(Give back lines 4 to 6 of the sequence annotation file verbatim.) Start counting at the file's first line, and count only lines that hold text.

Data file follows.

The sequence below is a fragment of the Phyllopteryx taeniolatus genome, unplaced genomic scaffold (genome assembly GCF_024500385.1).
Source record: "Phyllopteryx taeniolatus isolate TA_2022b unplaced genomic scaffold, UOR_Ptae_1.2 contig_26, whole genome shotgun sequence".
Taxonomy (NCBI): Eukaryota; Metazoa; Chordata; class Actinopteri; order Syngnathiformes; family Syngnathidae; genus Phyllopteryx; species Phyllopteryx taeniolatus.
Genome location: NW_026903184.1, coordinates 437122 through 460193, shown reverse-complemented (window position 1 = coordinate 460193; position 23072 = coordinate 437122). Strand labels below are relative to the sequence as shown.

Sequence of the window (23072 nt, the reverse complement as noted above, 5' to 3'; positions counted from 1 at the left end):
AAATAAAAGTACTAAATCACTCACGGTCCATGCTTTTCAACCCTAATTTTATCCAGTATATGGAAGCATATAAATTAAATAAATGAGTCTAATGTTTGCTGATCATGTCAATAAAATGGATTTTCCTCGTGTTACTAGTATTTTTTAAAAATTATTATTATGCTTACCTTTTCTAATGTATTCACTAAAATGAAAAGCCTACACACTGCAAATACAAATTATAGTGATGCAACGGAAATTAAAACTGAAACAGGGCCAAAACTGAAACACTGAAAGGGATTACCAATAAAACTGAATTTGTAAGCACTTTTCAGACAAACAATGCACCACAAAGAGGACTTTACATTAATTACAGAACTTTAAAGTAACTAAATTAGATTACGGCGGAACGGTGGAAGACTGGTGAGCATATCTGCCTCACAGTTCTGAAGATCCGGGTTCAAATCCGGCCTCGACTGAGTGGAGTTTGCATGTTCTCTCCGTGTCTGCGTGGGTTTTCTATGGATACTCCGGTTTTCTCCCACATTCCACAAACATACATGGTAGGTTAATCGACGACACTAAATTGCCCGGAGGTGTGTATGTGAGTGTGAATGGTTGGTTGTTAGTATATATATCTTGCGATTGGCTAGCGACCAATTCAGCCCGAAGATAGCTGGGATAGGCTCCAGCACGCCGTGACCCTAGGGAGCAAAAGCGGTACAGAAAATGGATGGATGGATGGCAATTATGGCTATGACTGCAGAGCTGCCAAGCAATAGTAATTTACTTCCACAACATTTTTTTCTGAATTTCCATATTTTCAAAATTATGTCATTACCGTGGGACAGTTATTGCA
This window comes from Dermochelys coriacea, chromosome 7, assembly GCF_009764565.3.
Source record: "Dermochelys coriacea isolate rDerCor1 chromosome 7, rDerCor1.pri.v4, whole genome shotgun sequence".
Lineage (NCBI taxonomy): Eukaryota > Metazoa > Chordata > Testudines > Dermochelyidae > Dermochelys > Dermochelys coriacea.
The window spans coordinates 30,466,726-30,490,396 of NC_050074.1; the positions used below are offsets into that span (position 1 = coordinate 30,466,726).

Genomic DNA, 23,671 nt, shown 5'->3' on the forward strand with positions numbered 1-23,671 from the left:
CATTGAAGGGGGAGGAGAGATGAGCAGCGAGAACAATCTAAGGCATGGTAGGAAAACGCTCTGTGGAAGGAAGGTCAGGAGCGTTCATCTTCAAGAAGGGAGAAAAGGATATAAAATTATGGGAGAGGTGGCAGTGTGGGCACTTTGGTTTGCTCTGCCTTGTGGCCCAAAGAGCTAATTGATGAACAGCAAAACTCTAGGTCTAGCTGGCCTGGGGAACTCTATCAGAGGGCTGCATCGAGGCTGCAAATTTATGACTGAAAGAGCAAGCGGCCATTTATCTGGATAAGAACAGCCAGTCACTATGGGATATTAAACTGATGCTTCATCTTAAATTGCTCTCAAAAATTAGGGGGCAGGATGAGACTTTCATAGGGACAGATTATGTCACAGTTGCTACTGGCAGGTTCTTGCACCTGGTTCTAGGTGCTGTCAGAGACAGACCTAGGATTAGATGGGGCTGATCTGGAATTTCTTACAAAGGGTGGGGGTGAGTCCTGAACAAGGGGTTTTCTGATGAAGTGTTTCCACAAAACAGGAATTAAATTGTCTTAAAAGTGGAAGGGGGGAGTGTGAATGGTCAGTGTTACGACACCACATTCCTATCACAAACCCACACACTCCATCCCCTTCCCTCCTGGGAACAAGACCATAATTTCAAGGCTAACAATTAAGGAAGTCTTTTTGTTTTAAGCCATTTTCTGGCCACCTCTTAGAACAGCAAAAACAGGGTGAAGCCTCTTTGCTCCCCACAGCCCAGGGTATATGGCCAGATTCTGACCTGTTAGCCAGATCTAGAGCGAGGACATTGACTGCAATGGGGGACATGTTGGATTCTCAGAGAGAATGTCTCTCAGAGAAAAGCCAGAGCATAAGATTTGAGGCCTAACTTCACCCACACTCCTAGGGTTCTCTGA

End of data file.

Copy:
Genome location: NW_026903184.1, coordinates 437122 through 460193, shown reverse-complemented (window position 1 = coordinate 460193; position 23072 = coordinate 437122). Strand labels below are relative to the sequence as shown.

Sequence of the window (23072 nt, the reverse complement as noted above, 5' to 3'; positions counted from 1 at the left end):
AAATAAAAGTACTAAATCACTCACGGTCCATGCTTTTCAACCCTAATTTTATCCAGTATATGGAAGCATATAAATTAAATAAATGAGTCTAATGTTTGCTGATCATGTCAATAAAATGGATTTTCCTCGTGTTACTAGTATTTTTTAAAAATTATTATTATGCTTACCTTTTCTAATGTATTCACTAAAATGAAAAGCCTACACACTGCAAATACAAATTATAGTGATGCAACGGAAATTAAAACTGAAACAGGGCCAAAACTGAAACACTGAAAGGGATTACCAATAAAACTGAATTTGTAAGCACTTTTCAGACAAACAATGCACCACAAAGAGGACTTTACATTAATTACAGAACTTTAAAGTAACTAAATTAGATTACGGCGGAACGGTGGAAGACTGGTGAGCATATCTGCCTCACAGTTCTGAAGATCCGGGTTCAAATCCGGCCTCGACTGAGTGGAGTTTGCATGTTCTCTCCGTGTCTGCGTGGGTTTTCTATGGATACTCCGGTTTTCTCCCACATTCCACAAACATACATGGTAGGTTAATCGACGACACTAAATTGCCCGGAGGTGTGTATGTGAGTGTGAATGGTTGGTTGTTAGTATATATATCTTGCGATTGGCTAGCGACCAATTCAGCCCGAAGATAGCTGGGATAGGCTCCAGCACGCCGTGACCCTAGGGAGCAAAAGCGGTACAGAAAATGGATGGATGGATGGCAATTATGGCTATGACTGCAGAGCTGCCAAGCAATAGTAATTTACTTCCACAACATTTTTTTCTGAATTTCCATATTTTCAAAATTATGTCATTACCGTGGGACAGTTATTGCA